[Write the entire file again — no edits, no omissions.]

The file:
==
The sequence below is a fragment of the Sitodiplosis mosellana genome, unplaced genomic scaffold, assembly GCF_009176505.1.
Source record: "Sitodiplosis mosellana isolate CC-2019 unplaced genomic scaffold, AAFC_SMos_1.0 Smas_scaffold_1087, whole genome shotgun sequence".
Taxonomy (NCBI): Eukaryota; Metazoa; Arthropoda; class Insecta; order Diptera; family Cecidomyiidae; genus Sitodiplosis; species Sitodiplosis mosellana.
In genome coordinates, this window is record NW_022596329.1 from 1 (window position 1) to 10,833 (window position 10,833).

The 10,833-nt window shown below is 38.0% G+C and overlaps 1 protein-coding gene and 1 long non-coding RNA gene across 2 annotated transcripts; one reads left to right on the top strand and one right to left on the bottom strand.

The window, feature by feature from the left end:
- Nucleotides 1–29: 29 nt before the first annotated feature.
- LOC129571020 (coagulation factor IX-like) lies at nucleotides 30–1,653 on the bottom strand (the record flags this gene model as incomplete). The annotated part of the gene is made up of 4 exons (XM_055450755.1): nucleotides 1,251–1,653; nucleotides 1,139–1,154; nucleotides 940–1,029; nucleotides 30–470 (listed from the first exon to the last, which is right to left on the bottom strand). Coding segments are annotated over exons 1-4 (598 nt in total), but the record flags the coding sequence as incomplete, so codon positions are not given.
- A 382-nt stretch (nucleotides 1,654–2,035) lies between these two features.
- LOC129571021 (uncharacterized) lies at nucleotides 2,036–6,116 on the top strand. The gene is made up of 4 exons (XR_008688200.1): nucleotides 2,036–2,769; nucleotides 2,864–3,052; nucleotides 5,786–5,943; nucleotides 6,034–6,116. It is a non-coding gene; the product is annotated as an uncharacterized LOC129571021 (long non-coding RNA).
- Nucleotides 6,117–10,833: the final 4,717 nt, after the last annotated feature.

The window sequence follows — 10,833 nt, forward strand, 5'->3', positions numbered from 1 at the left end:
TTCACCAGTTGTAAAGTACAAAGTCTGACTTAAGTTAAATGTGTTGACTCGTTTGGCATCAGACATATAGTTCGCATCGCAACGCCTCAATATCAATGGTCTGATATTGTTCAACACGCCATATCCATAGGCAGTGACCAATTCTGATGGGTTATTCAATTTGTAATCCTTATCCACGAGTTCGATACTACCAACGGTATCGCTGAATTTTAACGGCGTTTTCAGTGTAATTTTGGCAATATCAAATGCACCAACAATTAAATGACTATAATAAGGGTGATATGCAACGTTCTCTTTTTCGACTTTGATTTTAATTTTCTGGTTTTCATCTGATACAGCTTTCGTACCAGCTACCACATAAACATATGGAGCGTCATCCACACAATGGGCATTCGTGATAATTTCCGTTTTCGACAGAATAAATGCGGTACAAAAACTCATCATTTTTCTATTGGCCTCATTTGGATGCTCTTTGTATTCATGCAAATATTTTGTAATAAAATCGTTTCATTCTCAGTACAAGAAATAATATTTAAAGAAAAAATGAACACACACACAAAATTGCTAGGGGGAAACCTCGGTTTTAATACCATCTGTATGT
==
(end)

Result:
The sequence below is a fragment of the Sitodiplosis mosellana genome, unplaced genomic scaffold, assembly GCF_009176505.1.
Source record: "Sitodiplosis mosellana isolate CC-2019 unplaced genomic scaffold, AAFC_SMos_1.0 Smas_scaffold_1087, whole genome shotgun sequence".
Taxonomy (NCBI): Eukaryota; Metazoa; Arthropoda; class Insecta; order Diptera; family Cecidomyiidae; genus Sitodiplosis; species Sitodiplosis mosellana.
In genome coordinates, this window is record NW_022596329.1 from 1 (window position 1) to 10,833 (window position 10,833).

The 10,833-nt window shown below is 38.0% G+C and overlaps 1 protein-coding gene and 1 long non-coding RNA gene across 2 annotated transcripts; one reads left to right on the top strand and one right to left on the bottom strand.

The window, feature by feature from the left end:
- Nucleotides 1–29: 29 nt before the first annotated feature.
- LOC129571020 (coagulation factor IX-like) lies at nucleotides 30–1,653 on the bottom strand (the record flags this gene model as incomplete). The annotated part of the gene is made up of 4 exons (XM_055450755.1): nucleotides 1,251–1,653; nucleotides 1,139–1,154; nucleotides 940–1,029; nucleotides 30–470 (listed from the first exon to the last, which is right to left on the bottom strand). Coding segments are annotated over exons 1-4 (598 nt in total), but the record flags the coding sequence as incomplete, so codon positions are not given.
- A 382-nt stretch (nucleotides 1,654–2,035) lies between these two features.
- LOC129571021 (uncharacterized) lies at nucleotides 2,036–6,116 on the top strand. The gene is made up of 4 exons (XR_008688200.1): nucleotides 2,036–2,769; nucleotides 2,864–3,052; nucleotides 5,786–5,943; nucleotides 6,034–6,116. It is a non-coding gene; the product is annotated as an uncharacterized LOC129571021 (long non-coding RNA).
- Nucleotides 6,117–10,833: the final 4,717 nt, after the last annotated feature.

The window sequence follows — 10,833 nt, forward strand, 5'->3', positions numbered from 1 at the left end:
TTCACCAGTTGTAAAGTACAAAGTCTGACTTAAGTTAAATGTGTTGACTCGTTTGGCATCAGACATATAGTTCGCATCGCAACGCCTCAATATCAATGGTCTGATATTGTTCAACACGCCATATCCATAGGCAGTGACCAATTCTGATGGGTTATTCAATTTGTAATCCTTATCCACGAGTTCGATACTACCAACGGTATCGCTGAATTTTAACGGCGTTTTCAGTGTAATTTTGGCAATATCAAATGCACCAACAATTAAATGACTATAATAAGGGTGATATGCAACGTTCTCTTTTTCGACTTTGATTTTAATTTTCTGGTTTTCATCTGATACAGCTTTCGTACCAGCTACCACATAAACATATGGAGCGTCATCCACACAATGGGCATTCGTGATAATTTCCGTTTTCGACAGAATAAATGCGGTACAAAAACTCATCATTTTTCTATTGGCCTCATTTGGATGCTCTTTGTATTCATGCAAATATTTTGTAATAAAATCGTTTCATTCTCAGTACAAGAAATAATATTTAAAGAAAAAATGAACACACACACAAAATTGCTAGGGGGAAACCTCGGTTTTAATACCATCTGTATGT